Birding involves almost as much listening as watching. Scarfe identifies a meowing sound as a spotted towhee -- when it finally appears, it looks to the inexperienced eye like some sort of robin relative. The occasional clicking overhead comes from the wings of hummingbirds zooming in to feed on flowering Indian plum and scoop spiderwebs from fir branches to build their nests.
Herons are heard, but not seen by the water. It's too windy -- Scarfe suspects they've taken refuge in shoreline reeds. A cormorant perches mid-lake, while several more navigate the chop. A Cooper's hawk drops down on the lakeside path, decides whatever caught his eye isn't worth it, and flies off.
Birding for Scarfe isn't just making ticks on a checklist, but taking the time to observe species in their natural habitat. "You watch [their] behaviour," says Scarfe, and "all the cares of the world go away."
Victoria is prime birding territory, mainly because it's located on the Pacific flyway, one of three principal migratory routes in North America. It's difficult to pinpoint the size of the birding community here or nationally, however. Most of the Victoria Natural History Club's 800 members are birders, but that doesn't include those who simply like to watch what's happening at their backyard birdfeeders.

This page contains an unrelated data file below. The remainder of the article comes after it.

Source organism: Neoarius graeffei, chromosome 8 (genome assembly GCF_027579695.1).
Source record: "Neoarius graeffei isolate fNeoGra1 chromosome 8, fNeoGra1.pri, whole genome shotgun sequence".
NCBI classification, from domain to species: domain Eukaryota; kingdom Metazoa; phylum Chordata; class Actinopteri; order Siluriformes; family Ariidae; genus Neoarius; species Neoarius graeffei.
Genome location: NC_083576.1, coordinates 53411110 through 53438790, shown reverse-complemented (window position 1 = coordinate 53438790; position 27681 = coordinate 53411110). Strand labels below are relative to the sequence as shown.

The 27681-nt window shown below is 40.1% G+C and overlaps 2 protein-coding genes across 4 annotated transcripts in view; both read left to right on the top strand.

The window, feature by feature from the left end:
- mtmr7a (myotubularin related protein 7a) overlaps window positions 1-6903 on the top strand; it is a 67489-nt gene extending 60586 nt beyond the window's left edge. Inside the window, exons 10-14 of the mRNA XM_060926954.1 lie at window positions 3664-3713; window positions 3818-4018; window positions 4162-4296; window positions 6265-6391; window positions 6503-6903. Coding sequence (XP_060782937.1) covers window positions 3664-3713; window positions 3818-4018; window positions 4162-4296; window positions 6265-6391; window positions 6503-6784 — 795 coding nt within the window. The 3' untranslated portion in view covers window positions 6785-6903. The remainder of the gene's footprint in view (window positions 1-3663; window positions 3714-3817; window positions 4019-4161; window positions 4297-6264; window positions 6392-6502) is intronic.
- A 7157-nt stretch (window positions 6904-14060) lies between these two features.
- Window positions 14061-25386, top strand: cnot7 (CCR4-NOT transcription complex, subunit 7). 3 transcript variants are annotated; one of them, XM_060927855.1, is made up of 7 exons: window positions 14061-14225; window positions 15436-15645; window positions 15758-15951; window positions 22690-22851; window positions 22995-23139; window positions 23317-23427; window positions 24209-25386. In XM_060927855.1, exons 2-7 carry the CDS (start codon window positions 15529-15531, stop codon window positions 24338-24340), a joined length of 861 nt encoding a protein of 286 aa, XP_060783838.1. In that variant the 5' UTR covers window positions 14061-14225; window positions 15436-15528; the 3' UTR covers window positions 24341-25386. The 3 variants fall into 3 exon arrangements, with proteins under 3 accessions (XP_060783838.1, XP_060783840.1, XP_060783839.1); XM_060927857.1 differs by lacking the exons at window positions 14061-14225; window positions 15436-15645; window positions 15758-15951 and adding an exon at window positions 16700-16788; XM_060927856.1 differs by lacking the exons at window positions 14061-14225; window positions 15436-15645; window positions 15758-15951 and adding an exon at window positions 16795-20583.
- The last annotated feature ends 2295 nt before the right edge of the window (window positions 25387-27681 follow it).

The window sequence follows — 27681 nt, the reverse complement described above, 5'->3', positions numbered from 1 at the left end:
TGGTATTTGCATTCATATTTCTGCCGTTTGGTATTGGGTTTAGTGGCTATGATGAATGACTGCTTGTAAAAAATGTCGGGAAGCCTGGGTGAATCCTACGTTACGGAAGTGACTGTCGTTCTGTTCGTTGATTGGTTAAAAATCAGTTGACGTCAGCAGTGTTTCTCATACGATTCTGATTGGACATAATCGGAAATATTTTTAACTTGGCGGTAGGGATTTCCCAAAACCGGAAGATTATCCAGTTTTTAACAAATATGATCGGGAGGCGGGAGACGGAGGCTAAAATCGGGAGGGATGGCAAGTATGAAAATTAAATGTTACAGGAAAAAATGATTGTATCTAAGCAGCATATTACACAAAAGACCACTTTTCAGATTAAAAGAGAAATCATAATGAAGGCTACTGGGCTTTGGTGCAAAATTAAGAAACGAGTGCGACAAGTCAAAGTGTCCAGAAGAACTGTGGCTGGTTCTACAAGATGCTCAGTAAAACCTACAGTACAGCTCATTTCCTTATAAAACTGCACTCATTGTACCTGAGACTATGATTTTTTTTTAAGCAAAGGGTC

The birder numbers are sizable enough for Tanner's Books in Sidney to stock upwards of six monthly birding magazines. Novelist Graeme Gibson's non-fiction The Bedside Book of Birds: An Avian Miscellany has continued to turn up on Maclean's magazine's bestsellers list months after its fall release.
"Doesn't that tell you something?" says Scarfe.
© Times Colonist (Victoria) 2006